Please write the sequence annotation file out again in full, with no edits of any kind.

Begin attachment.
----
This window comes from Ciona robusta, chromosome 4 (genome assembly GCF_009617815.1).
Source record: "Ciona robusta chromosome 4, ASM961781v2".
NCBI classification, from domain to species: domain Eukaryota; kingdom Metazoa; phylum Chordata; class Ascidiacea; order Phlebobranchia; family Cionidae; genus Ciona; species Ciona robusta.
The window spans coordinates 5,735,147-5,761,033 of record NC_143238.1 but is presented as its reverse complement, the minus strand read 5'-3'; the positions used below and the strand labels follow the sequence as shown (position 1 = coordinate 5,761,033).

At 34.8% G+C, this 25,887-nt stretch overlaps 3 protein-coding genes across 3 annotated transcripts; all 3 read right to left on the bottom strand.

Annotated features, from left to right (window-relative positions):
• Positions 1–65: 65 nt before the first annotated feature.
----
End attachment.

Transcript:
This window comes from Ciona robusta, chromosome 4 (genome assembly GCF_009617815.1).
Source record: "Ciona robusta chromosome 4, ASM961781v2".
NCBI classification, from domain to species: domain Eukaryota; kingdom Metazoa; phylum Chordata; class Ascidiacea; order Phlebobranchia; family Cionidae; genus Ciona; species Ciona robusta.
The window spans coordinates 5,735,147-5,761,033 of record NC_143238.1 but is presented as its reverse complement, the minus strand read 5'-3'; the positions used below and the strand labels follow the sequence as shown (position 1 = coordinate 5,761,033).

At 34.8% G+C, this 25,887-nt stretch overlaps 3 protein-coding genes across 3 annotated transcripts; all 3 read right to left on the bottom strand.

Annotated features, from left to right (window-relative positions):
• Positions 1–65: 65 nt before the first annotated feature.